Top Eight Hanukkah Traditions for Washingtonians

As Adam Sandler famously said, “Put on your yarmulke, here comes Hanukkah, so much funukkah, to celebrate Hanukkah.”  Well. Yes it is funukkah to celebrate Hanukkah [in DC] and here are my top eight recommendations for how you can have your own funukkah: 

1:  Up your Insta Game at One of DC’s Holiday Pop-up Bars / Try the #Shotnorah

Selfie, selfie, take a selfie at any of the holiday pop-ups tracked online in dc.eater.com or attend PopVille favorite Ivy and Coney in Shaw as they transform in the month of December to the Chai-vy and Cohen-y Hanukkah Bar for the third straight year.  Go with seven other friends and take part in the #shotnorah, which is what you’d expect it to be from the description.  See it featured on The Today Show earlier this month.

2:  Attend the National Menorah Lighting at the White House (Sunday, Dec 22 @ 4 PM)

menorah

Thousands attend the National Menorah Lighting every year at The Eclipse in front of the White House.  Since 1974, a menorah has been lit on the mall. The National Menorah Council advertises theirs as the largest menorah in the world.  This year’s Menorah Lighting already passed, but make sure to add this to your must-do Hanukkah list for 2020!  

3:  Support HIAS at the 3rd Annual People’s Hanukkah Party at Casolare (Monday, Dec 23 @ 6:30 PM)

Several great organizations have come together to welcome the stranger, welcome the citizen, and welcome the light at the 3rd Annual People’s Hanukkah Party, which is a super foodie friendly event at Casolare Ristorante + Bar inside the Kimpton Glover Park Hotel.  

4:  Get your Falafel Frenzy on with the Jewish Federation of Greater Washington (Tuesday, Dec 24 @ 8:30 PM) 

falafel frenzy

Hanukkah Happy Hour: Havana Nights may be over as Dec 17, but it isn’t too late to enjoy some socializing with friends while supporting the charitable work of the Jewish Federation of Greater Washington at the annual Falafel Frenzy at Mission Dupont.  I used to help organize this every year during my singles days and had a [falafel] ball every year!

 5:  Volunteer for D25 Before Getting your Chinese Food and Seeing a Movie (Wednesday, Dec 25)

Over 40 different projects are available on the December 25th Day of Service (D25), the Edlavitch DCJCC’s largest volunteer event of the year, to perform some good ol’ tikkun olam.  Repair the world by preparing/serving food for those in need, wrapping presents, donating blood, painting a school, and more!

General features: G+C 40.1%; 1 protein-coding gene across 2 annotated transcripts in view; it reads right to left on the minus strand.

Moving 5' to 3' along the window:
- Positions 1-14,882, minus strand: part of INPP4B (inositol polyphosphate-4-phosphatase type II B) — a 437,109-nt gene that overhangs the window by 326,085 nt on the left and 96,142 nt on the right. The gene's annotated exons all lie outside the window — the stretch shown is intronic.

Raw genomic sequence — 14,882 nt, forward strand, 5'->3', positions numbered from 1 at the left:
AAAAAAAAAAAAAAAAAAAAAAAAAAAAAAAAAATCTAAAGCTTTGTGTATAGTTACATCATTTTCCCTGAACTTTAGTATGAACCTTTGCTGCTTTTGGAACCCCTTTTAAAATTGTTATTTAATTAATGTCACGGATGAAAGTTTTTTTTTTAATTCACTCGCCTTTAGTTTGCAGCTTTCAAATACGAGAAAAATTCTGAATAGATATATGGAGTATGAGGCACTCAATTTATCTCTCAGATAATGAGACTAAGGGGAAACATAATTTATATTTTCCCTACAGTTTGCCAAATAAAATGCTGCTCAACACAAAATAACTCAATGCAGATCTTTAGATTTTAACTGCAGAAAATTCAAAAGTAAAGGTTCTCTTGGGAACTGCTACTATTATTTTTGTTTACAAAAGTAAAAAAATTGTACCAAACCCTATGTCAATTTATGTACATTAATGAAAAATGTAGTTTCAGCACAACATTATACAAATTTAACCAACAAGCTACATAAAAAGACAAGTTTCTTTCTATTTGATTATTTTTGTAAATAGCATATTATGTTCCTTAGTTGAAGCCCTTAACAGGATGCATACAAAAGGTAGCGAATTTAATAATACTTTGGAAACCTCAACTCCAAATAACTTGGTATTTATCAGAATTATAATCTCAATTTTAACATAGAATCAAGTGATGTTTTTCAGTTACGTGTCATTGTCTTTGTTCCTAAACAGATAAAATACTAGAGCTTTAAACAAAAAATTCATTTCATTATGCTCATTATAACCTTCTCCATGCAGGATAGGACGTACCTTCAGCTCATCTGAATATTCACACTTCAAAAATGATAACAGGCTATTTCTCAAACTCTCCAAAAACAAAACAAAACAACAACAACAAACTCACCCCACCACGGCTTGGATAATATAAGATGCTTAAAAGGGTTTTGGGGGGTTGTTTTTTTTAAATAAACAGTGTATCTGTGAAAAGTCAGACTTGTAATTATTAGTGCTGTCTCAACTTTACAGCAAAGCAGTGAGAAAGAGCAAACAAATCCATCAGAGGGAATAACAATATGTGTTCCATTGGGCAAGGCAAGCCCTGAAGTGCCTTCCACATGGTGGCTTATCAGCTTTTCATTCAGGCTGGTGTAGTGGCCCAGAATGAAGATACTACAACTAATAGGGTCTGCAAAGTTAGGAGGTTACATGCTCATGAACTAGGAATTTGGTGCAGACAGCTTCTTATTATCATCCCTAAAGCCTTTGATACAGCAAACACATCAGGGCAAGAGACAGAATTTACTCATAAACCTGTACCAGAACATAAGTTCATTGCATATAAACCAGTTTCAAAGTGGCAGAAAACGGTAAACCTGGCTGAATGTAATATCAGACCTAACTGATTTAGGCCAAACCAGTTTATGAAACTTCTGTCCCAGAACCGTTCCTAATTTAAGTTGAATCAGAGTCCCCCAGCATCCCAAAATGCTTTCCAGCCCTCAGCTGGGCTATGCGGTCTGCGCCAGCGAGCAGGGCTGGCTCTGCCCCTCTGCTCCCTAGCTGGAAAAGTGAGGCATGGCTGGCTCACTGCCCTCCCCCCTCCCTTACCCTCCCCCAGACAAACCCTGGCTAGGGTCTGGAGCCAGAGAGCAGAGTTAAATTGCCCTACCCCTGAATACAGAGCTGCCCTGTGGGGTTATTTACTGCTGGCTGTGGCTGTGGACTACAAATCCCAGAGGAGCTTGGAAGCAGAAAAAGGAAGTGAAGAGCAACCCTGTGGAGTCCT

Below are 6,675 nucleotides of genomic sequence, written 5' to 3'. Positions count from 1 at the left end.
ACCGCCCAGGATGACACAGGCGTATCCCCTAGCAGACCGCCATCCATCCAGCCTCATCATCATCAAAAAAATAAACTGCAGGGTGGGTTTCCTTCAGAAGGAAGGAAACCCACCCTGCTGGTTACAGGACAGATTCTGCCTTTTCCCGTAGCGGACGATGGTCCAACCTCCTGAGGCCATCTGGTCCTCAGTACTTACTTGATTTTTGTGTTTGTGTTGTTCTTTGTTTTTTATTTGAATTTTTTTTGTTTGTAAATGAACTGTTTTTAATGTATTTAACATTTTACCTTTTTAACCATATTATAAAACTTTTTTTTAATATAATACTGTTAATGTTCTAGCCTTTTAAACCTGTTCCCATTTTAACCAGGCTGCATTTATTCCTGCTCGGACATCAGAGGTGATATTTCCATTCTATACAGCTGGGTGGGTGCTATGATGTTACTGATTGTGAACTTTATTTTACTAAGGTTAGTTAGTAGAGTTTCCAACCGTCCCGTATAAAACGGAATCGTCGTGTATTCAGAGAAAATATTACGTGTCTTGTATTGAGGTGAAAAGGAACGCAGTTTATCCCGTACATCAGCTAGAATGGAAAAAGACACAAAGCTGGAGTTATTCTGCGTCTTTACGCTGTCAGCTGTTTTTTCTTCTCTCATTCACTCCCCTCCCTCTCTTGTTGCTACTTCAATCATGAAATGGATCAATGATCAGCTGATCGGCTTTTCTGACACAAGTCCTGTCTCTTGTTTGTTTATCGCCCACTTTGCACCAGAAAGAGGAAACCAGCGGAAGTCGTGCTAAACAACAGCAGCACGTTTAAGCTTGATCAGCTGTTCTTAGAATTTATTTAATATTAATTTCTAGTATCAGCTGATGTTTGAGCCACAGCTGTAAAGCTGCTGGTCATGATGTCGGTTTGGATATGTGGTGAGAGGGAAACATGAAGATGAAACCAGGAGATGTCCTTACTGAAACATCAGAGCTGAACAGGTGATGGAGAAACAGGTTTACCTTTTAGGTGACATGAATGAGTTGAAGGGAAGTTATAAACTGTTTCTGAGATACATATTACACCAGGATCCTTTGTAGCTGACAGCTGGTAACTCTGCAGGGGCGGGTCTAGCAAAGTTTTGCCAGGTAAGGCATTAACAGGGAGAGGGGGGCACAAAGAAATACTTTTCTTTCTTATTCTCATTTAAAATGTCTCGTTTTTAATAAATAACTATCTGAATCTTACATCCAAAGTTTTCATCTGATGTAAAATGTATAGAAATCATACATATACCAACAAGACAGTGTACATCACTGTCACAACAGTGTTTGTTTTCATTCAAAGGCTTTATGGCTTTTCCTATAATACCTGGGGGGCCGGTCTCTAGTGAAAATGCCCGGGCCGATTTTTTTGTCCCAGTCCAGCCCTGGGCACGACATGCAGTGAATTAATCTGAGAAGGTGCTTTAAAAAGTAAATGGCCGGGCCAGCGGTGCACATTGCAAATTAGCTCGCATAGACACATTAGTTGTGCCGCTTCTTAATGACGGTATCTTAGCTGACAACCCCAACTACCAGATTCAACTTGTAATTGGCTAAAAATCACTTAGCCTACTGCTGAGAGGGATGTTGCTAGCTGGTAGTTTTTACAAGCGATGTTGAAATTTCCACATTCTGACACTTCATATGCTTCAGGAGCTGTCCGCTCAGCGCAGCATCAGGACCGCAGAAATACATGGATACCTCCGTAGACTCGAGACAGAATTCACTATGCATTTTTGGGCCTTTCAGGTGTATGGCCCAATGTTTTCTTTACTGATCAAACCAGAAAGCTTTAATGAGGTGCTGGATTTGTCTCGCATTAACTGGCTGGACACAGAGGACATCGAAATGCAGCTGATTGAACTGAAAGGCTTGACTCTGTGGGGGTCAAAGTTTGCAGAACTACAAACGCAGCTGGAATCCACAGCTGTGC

6:  End of Year Giving to Support Organizations Meaningful to You on Hanukkah

Donating time is one way to give back.  Making charitable gifts is another… About four years ago I started a new tradition to celebrate my end of year giving by recognizing eight different Jewish organizations that are meaningful to me and sharing on Facebook for each night of Hanukkah that I purchased an Israel bond and donated it to the charity that day.  I personally get a lot of meaning out of these double mitzvahs – as the bond purchase goes to the development of Israel and then when the bond matures, the interest and principal are paid out to the charities I selected on Hanukkah.

7:  Light the Menorah with Family Over FaceTime 

Hanukkah

My wife’s family has this great tradition where her sisters and their spouses all FaceTime each other, plus their parents, to light candles and sing Hanukkah songs.  They’re located in Boston, Cleveland, and Detroit – so this is a way for all of us to be together (virtually) on each night of Hanukkah.

8:  Embassy Hop to Attend a Multicultural Hanukkah Party

It’s a bit cliche, but hey – we’re DC – and many embassies will be hosting Hanukkah parties.  Work your network and get the invite(s) as it’s special to celebrate Hanukkah on foreign soil at embassies across the city.  One of my favorite DC memories was attending the Embassy of India Hanukkah party a few years ago. The Embassy of Israel one has always been a lot of fun.  I still have Morocco and a few others on my DC bucket list.


jasonAbout the Author: Jason Langsner has been an active lay leader of the Washington Jewish community since moving to the city in 2004, and volunteers for several Jewish organizations including B’nai Brith International. He is a small business owner and formerly served as the head of digital strategy for the oldest Jewish human rights and humanitarian organization in the world. When not blogging, he can often be found walking around his Eastern Market neighborhood, or riding around DC area bike trails.

 

 

 

 

 

The views and opinions expressed in this blog and on this website are solely those of the original authors. These views and opinions do not necessarily represent those of the organization GatherDC, the GatherDC staff, the GatherDC board, and/or any/all contributors to this site.

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